The cre­at­ive spark needed to cre­ate a design can be elu­sive: there’s a myri­ad of ways that you can start those juices flow­ing.

In terms of the prin­ted word, Acejet 170s blog show­cases won­der­ful examples of design: cru­cially cov­er­ing a long timeline. Have a look at this great and often-updated site. There’s sure to be some­thing to kick off your cre­at­ive streak.

Look­ing at what’s pro­duced by mod­ern let­ter­press, you can use the pho­to-shar­ing sites to search for let­ter­press. The images can often link to form a chain of use­ful images that might not be imme­di­at­ley let­ter­press related. I’d start with the Flickr let­ter­press tags.

Finally the lib­rary at St Brides houses a won­der­ful col­lec­tion of inform­a­tion related to the prin­ted word. Plan a vis­it and make sure to set aside plenty of time!

Notes on Design

This time, rather than simply dole out mere instruc­tion, I’m ask­ing you to embark on a con­tinu­ing pro­cess of self edu­ca­tion which requires you to observe, think and ana­lyse.

All design — archi­tec­ture, engin­eer­ing, town plan­ning, or that of the prin­ted page — is fun­da­ment­ally the divi­sion of space in respon­se to intel­li­gent ana­lys­is of iden­ti­fied prob­lems in order to achieve defined aims and object­ives.

Take an empty space such as a sheet of paper, Make a mark on it, wheth­er by draw­ing a pen­cil across it or drop­ping a con­trast­ing strip of some­thing on it … and the pre­vi­ously demure rect­angle will take on new char­ac­ter-you have changed its visu­al dynam­ic.

Sec­tion­ing in a cer­tain pro­por­tion, with a par­tic­u­lar qual­ity of mark may cre­ate a sense of calm, but another divi­sion with a dif­fer­ent mark might imply pent up energy.

We live in a cul­ture dom­in­ated by still and mov­ing pic­tures which shape our lives by trig­ger­ing emotive responses; ask your­self why and how they do this. Take time to ana­lyse the com­pos­i­tion of those you see in books, magazines and news­pa­pers, espe­cially the advert­ise­ments which com­bine visu­al and verbal (typo­graph­ic) mes­sages. Ques­tion the spa­tial organ­isa­tion; ana­lyse it and, when you under­stand it, make match­box size dia­grams, as you might make writ­ten notes on a text.

Some wit — an Amer­ic­an aca­dem­ic, per­haps — defined lit­er­at­ure as the wil­ful mess­ing up of the alpha­bet. By using type to appro­pri­ately divide our page, we can visu­ally enhance whatever mes­sage the ‘messed up’ let­ters declaim. This abil­ity will res­ult from prac­tic­al exper­i­ment and being con­stantly pre­pared to ask “what if?”-and con­cen­trated ana­lys­is of the res­ult­ant tri­al sheets. Just the same as ana­lys­ing the com­pos­i­tion of pic­tures and ads but object­ive ana­lys­is of your own work is much harder!

For explor­at­ive exer­cises the sim­pler your equip­ment the bet­ter-a ream of cheap paper, some ink, a palette knife, a hand-roller and, if pos­sible, a press with a hori­zont­al bed such as an HQ Adana, gal­ley or repro. proof press, Albion, Columbi­an, etc.

Ink­ing and shift­ing the type and loc­at­ing the paper can then be purely intu­it­ive and sheer tact­ile fun! but then, pin up or lay out the prin­ted sheets, switch on the con­scious part of your brain: ana­lyse and com­pare. Aim to under­stand how the vari­ous sheets dif­fer in their sens­ory impact and ques­tion how their dif­fer­ing visu­al struc­tures achieve this. Ini­tially restrict your­self to one typeface at a time and just con­cen­trate on how, with its its solo voice, you can organ­ise the space to cre­ate dif­fer­ing visu­al sen­sa­tions.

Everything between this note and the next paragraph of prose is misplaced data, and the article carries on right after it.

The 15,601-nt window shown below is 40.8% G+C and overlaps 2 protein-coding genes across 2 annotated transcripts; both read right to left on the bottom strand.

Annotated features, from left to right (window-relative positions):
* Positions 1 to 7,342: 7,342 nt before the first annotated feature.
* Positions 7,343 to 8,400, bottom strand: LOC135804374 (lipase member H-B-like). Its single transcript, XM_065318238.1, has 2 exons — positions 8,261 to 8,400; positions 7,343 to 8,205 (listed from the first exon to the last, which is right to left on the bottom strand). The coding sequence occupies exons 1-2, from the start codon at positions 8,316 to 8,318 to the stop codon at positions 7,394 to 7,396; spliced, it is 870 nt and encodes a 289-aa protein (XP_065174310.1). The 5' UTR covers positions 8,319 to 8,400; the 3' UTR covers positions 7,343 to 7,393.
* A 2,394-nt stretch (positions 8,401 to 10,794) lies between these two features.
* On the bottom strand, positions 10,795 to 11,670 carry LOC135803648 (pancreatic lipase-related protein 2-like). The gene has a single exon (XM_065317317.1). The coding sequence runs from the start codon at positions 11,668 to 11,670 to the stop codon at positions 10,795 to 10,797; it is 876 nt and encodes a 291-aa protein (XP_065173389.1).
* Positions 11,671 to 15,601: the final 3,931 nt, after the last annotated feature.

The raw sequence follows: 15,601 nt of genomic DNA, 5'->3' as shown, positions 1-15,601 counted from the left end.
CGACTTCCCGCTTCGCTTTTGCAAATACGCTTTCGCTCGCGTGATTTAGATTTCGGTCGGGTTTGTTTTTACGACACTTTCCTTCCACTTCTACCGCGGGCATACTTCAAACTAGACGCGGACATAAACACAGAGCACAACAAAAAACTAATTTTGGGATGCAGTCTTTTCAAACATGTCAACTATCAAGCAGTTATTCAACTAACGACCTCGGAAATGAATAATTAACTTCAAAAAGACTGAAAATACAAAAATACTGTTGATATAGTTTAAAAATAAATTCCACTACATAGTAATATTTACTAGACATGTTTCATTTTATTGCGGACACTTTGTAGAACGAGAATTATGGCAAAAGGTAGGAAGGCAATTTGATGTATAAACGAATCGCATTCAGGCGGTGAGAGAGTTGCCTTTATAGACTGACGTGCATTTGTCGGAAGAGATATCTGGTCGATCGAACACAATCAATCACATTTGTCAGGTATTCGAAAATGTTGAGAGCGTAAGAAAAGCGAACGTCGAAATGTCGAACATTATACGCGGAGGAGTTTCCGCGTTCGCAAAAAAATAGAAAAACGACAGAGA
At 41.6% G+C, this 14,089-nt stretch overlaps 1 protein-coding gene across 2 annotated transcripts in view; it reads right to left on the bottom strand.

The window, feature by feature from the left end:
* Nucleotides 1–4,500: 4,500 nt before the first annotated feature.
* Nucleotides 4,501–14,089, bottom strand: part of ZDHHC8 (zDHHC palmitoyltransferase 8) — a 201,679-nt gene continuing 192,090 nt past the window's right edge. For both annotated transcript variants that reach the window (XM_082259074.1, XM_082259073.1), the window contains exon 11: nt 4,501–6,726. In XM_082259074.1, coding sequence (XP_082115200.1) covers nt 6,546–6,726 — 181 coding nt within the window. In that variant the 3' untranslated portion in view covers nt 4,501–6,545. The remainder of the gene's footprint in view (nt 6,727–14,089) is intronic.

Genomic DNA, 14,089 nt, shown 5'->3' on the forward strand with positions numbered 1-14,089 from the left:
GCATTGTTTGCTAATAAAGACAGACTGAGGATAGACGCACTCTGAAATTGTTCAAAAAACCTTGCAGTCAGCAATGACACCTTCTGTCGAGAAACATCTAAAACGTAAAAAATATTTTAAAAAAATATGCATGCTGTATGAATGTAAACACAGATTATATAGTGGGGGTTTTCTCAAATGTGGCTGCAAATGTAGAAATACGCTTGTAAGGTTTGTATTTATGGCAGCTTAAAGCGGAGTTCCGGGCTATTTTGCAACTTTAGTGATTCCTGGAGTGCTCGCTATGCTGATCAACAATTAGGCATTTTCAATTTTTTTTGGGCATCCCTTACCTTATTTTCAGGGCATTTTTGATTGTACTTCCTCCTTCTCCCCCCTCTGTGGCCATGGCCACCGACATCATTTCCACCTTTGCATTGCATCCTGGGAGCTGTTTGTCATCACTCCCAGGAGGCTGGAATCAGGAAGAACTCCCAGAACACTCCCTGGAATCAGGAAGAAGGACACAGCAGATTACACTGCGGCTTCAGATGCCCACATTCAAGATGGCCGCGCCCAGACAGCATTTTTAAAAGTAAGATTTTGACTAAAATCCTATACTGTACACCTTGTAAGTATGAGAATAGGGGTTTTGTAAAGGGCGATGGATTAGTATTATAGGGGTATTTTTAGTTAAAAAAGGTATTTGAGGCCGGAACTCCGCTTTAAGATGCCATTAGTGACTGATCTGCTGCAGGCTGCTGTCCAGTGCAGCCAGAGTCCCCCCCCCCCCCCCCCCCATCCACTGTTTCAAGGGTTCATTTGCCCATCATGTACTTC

Regard all your print­ing as sim­il­arly explor­at­ive; nev­er stop ask­ing “what if?” When you think you are ‘get­ting the hang of it’, start to think out the design of your con­tri­bu­tion to the [Oxford] Guild’s 25 year pro­ject [Now com­plete: BBB].

To ease the achieve­ment of good ink­ing and impres­sion and per­haps over­come a short­age of type those with table-top Adanas, etc. should think in terms of blocks of text around half the area of the chase or less. You can, of course, fill the page by print­ing it in two or more ‘bites’, but around 24ems x 18em meas­ure (4″ x 3″ wide) leaves gen­er­ous mar­gins on an A5 page. In a clas­sic­al lay­out with lar­ger mar­gins at the out­er or fore-edge and foot of the page this can look sump­tu­ously eleg­ant. Altern­ately, how­ever, you might arrange a sim­il­ar area of text as either a tall nar­row­er, or a short wider column. From your exper­i­ments you will recog­nise the ‘the­at­ric­al’ poten­tial of shift­ing such an area of text to divide your page in a less ‘com­fort­able’ but more express­ive pro­por­tion.

The medi­um can thus enhance the mes­sage-and it’s more fun than merely copy­ing con­ven­tion!

You might like to con­sider pla­cing cer­tain cat­egor­ies of inform­a­tion in con­stant pos­i­tions, page by page, in which case you should start by design­ing a suit­ably pro­por­tioned grid. This news­let­ter is based on, but not entirely con­strained by, a sim­ple grid of three equal width columns-a ruler and col­oured pen­cil can reveal all! Were I to feck­lessly spread the same con­tent over four pages — indul­ging in what my 1960s boss decried as ‘the paper-wast­ing style’ — it could be less cramped and more excit­ing but the subs might then need to be raised to pay for it.

Thank­fully our little books need not be con­strained by such mundanely bor­ing eco­nom­ic con­sid­er­a­tions.

This guide kindly con­trib­uted by John R Smith of the Old Forge Press. Ori­gin­ally appeared in the news­let­ter of the Oxford Guild of Print­ers